by Maria Popova
“Writing, to knowledge, is a certified check.”
The quest for intellectual growth and self-improvement through education has occupied yesteryear’s luminaries like Bertrand Russelland modern-day thinkers like Sir Ken Robinsonand Noam Chomsky. In 1936, at the zenith of the Great Depression, the prolific self-help guru and famous eccentric James T. Manganpublished You Can Do Anything! (public library) — an enthusiastic and exclamation-heavy pep-manual for the art of living. Though Mangan was a positively kooky character — in 1948, he publicly claimed to own outer space and went on to found the micronation of Celestia — the book isn’t without merit.
Among its highlights is a section titled 14 Ways to Acquire Knowledge — a blueprint to intellectual growth, advocating for such previously discussed essentials as the importance of taking example from those who have succeededand organizing the information we encounter, the power of curiosity, theosmosis between learning and teaching, the importance of critical thinking(because, as Christopher Hitchens pithily put it, “what can be asserted without evidence can be dismissed without evidence”), the benefits of writing things down, why you should let your opinions be fluid rather than rigid, the art of listening,the art of observation, and the very core of what it means to be human.
14 WAYS TO ACQUIRE KNOWLEDGE
Consider the knowledge you already have — the things you really know you can do. They are the things you have done over and over; practiced them so often that they became second nature. Every normal person knows how to walk and talk. But he could never have acquired this knowledge without practice. For the young child can’t do the things that are easy to older people without first doing them over and over and over.
Most of us quit on the first or second attempt. But the man who is really going to be educated, who intends toknow, is going to stay with it until it is done. Practice!
Any normal child, at about the age of three or four, reaches the asking period, the time when that quickly developing brain is most eager for knowledge. “When?” “Where?” “How?” “What?” and “Why?” begs the child — but all too often the reply is “Keep still!” “Leave me alone!” “Don’t be a pest!”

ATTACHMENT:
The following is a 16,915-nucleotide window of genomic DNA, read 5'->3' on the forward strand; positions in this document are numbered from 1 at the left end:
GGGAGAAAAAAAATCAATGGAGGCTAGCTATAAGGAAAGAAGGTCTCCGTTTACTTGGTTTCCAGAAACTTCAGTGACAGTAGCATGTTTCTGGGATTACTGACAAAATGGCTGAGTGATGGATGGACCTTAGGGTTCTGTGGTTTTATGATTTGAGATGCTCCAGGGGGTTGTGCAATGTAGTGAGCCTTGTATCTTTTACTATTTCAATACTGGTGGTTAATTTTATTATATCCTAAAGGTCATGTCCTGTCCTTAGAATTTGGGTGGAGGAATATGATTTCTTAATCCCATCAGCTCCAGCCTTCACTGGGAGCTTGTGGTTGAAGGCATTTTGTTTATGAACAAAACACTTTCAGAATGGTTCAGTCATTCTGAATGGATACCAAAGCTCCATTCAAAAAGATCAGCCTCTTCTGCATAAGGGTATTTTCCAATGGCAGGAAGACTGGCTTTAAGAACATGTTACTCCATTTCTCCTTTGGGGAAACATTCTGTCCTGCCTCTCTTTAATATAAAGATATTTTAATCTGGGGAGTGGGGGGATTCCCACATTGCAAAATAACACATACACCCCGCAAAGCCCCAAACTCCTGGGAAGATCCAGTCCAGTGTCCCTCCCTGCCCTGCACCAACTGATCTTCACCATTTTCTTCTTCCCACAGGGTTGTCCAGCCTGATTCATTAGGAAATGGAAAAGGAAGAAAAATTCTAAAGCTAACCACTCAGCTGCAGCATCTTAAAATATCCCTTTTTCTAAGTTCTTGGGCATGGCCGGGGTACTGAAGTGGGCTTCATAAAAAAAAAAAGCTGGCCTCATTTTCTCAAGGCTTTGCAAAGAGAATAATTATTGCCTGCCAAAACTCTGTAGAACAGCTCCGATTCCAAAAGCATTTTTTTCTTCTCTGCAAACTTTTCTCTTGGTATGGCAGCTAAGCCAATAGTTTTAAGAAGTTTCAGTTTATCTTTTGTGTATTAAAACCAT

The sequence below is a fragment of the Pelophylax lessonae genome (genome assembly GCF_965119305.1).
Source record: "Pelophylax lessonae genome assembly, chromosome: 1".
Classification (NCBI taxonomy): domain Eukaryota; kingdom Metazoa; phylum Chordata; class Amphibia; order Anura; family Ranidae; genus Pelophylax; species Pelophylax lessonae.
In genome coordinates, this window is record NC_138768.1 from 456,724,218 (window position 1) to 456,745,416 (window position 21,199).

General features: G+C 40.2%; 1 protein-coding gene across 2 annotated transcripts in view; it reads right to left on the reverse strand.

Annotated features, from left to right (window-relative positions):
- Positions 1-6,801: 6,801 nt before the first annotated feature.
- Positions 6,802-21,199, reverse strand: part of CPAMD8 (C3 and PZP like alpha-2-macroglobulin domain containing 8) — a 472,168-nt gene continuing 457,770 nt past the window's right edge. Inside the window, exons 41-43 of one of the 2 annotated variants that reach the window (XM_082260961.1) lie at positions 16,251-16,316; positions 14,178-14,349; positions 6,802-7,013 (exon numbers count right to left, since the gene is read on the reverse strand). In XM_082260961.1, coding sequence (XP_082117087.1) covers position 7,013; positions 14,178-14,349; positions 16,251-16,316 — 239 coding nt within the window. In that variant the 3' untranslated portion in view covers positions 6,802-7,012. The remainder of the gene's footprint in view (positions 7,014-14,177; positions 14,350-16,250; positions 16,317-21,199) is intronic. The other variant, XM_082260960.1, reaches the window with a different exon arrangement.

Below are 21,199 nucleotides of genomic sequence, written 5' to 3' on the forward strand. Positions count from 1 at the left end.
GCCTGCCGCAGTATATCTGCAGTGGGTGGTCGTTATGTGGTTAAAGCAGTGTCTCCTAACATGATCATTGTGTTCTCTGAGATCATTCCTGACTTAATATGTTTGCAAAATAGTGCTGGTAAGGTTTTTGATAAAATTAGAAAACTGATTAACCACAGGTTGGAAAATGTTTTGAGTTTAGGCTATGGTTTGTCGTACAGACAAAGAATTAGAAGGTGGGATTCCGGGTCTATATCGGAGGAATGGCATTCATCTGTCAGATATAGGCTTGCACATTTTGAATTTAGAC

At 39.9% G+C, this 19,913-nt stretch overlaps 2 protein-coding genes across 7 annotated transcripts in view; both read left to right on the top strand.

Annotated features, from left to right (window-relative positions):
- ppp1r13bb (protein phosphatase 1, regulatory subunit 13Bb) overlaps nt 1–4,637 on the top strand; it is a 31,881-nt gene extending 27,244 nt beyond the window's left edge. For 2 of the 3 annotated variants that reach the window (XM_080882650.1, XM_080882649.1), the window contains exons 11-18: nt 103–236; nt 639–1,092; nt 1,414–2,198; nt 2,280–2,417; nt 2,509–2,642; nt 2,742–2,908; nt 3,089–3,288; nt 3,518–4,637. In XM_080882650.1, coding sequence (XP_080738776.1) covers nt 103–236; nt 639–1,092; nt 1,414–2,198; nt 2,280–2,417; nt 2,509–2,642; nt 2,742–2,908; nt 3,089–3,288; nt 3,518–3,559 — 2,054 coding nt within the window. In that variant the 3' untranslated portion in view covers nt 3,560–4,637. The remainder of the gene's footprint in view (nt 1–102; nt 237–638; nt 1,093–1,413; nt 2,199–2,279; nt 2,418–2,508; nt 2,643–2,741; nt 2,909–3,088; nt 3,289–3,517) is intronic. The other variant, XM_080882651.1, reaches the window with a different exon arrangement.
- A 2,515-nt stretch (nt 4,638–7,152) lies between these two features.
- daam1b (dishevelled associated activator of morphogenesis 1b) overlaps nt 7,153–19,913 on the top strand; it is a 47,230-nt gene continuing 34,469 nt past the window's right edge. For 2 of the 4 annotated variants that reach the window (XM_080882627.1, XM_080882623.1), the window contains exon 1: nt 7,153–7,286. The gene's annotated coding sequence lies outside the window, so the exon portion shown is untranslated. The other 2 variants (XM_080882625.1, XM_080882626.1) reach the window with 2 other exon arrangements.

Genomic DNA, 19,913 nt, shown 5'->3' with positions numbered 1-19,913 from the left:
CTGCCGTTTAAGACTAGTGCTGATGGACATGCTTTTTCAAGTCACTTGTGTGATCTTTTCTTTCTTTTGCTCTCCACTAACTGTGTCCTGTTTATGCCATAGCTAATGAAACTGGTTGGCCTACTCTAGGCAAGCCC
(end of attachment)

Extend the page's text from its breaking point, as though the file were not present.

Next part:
Those first bitter refusals to our honest questions of childhood all too often squelch our “Asking faculty.” We grow up to be men and women, still eager for knowledge, but afraid and ashamed to ask in order to get it.
Every person possessing knowledge is more than willing to communicate what he knows to any serious, sincere person who asks. The question never makes the asker seem foolish or childish — rather, to ask is to command the respect of the other person who in the act of helping you is drawn closer to you, likes you better and will go out of his way on any future occasion to share his knowledge with you.
Ask! When you ask, you have to be humble. You have to admit you don’t know! But what’s so terrible about that? Everybody knows that no man knows everything, and to ask is merely to let the other know that you are honest about things pertaining to knowledge.
You never learn much until you really want to learn. A million people have said: “Gee, I wish I were musical!” “If I only could do that!” or “How I wish I had a good education!” But they were only talking words — they didn’t mean it.
Desire is the foundation of all learning and you can only climb up the ladder of knowledge by desiring to learn.
If you don’t desire to learn you’re either a num-skull [sic] or a “know-it-all.” And the world wants nothing to do with either type of individual.
- GET IT FROM YOURSELF
You may be surprised to hear that you already know a great deal! It’s all inside you — it’s all there — you couldn’t live as long as you have and not be full of knowledge.